Denture clinics and denturists provide some of the most valuable services in the world of oral health today — but not many people really understand what this specific industry is all about:
What are denturists? Denturists aren’t the same as normal dentists; although they care for teeth and offer treatment options for oral health problems like gum disease and tooth loss, they don’t focus on regular cleanings or other health issues that might be related to your teeth and jaw. Denturists primarily focus on fitting cosmetic dentures, including traditional dentures that can be removed easily, and dentures that are anchored down by implants. They also handle all the repairs and maintenance that go along with dentures and implants.
Do denturists only treat people who are missing teeth? Nope! Since they’re often considered to be dental specialists, denturists often provide other cosmetic dental procedures like safe teeth whitening. Many will also help patients who need professional protective mouth guards for sports, and custom mouth guards for sufferers of nighttime bruxism (teeth grinding).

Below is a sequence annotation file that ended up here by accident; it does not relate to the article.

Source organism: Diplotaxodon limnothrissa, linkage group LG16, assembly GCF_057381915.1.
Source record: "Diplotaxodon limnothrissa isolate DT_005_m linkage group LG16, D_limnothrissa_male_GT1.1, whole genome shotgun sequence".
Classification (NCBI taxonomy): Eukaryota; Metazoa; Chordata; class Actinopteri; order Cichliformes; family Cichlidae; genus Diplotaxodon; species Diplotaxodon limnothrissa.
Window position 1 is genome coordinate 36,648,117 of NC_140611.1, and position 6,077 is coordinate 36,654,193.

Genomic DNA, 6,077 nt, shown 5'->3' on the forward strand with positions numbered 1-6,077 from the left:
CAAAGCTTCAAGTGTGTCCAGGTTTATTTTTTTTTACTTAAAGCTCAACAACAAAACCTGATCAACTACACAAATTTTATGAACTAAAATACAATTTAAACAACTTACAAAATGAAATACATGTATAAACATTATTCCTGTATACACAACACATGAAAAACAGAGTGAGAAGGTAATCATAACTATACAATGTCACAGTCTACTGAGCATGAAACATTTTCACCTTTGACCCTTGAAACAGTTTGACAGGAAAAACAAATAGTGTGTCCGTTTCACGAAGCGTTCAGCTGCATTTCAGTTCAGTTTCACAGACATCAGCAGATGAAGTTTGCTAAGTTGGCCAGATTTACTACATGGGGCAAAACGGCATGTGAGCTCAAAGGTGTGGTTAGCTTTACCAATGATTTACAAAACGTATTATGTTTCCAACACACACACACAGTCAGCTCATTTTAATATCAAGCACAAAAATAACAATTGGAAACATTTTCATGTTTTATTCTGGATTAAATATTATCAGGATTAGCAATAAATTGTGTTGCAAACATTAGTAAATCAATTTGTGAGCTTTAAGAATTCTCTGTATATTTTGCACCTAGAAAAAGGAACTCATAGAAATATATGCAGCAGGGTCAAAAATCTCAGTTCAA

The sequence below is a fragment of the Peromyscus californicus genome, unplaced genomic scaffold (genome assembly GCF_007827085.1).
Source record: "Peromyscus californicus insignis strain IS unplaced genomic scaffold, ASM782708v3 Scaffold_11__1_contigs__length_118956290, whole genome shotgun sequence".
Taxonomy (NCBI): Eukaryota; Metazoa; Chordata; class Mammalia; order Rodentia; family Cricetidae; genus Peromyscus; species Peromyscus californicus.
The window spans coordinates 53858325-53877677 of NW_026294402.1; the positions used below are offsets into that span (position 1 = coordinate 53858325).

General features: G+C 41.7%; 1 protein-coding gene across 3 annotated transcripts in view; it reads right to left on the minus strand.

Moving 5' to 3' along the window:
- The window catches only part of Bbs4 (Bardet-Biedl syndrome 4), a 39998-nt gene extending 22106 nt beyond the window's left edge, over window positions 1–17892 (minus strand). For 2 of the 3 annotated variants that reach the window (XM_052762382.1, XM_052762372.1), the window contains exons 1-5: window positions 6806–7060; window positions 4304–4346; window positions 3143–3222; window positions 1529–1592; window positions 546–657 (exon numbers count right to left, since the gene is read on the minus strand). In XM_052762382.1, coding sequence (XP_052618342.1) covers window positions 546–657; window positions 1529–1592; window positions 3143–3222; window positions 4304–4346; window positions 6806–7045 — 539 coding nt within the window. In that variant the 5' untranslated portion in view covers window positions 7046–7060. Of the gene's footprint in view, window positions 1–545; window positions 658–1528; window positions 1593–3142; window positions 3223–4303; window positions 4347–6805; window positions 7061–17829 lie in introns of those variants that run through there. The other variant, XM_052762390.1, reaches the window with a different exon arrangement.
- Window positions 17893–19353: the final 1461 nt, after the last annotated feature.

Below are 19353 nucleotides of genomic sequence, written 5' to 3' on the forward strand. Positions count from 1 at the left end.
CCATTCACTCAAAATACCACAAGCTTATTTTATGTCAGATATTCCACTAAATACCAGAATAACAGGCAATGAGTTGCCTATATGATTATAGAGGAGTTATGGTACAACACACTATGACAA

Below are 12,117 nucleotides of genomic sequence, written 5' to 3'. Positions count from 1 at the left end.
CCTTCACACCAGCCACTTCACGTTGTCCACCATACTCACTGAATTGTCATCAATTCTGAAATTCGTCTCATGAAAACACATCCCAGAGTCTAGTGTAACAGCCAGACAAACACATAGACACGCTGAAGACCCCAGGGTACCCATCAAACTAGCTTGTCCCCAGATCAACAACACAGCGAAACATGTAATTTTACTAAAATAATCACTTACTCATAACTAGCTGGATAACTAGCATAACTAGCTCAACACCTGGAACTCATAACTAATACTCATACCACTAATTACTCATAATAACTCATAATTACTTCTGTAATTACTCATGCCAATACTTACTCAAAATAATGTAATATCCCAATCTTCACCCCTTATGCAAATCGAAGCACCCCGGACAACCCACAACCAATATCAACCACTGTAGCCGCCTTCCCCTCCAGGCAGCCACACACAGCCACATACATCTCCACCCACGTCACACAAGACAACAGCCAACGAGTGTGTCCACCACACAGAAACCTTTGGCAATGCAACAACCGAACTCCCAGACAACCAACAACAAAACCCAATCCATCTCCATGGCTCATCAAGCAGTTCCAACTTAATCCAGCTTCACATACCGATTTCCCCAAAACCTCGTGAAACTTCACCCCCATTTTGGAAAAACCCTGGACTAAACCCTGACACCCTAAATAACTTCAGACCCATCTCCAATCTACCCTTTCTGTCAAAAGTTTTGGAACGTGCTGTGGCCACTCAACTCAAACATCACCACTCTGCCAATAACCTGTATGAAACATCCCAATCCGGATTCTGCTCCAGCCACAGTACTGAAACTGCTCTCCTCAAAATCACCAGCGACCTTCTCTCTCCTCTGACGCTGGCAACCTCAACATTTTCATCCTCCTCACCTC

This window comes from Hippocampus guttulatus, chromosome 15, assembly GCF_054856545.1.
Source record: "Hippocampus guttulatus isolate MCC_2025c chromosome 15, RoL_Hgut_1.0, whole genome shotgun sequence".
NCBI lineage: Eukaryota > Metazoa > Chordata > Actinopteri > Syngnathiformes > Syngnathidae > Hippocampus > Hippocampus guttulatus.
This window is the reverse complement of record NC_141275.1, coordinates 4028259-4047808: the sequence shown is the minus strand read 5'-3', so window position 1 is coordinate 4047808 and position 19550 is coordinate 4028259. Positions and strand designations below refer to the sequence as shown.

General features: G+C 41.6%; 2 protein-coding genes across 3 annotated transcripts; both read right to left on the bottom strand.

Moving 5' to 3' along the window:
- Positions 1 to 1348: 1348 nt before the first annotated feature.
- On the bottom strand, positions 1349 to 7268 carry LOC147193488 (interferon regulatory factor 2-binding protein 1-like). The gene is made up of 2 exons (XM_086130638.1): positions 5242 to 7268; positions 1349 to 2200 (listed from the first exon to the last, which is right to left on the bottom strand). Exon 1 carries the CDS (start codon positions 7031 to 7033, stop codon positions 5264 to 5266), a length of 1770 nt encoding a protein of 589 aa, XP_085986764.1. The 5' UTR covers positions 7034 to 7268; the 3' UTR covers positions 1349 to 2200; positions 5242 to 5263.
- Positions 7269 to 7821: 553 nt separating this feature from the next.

Do you need a referral to see a denturist? In most cases, you don’t — you can call up your local denture clinic and schedule an appointment, just like you would with a regular dentist. Most of these clinics are independently-owned and operated, so it’s important to make sure that you find a denturist who offers the service you need (since they don’t always offer the same services), and that your dental insurance plan (if you have one) will be accepted.
What sort of training or education does a denturist have? Unlike dental technicians, denturists have a special advantage as far as training goes; because they work specifically with dental prosthetics (artificial replacements), they have a lot of training in lab work and the mechanics behind dental care. Denturists usually have two to three years of education at a specialized denturist school — minimum — and many also have experience working in other areas of the dental industry.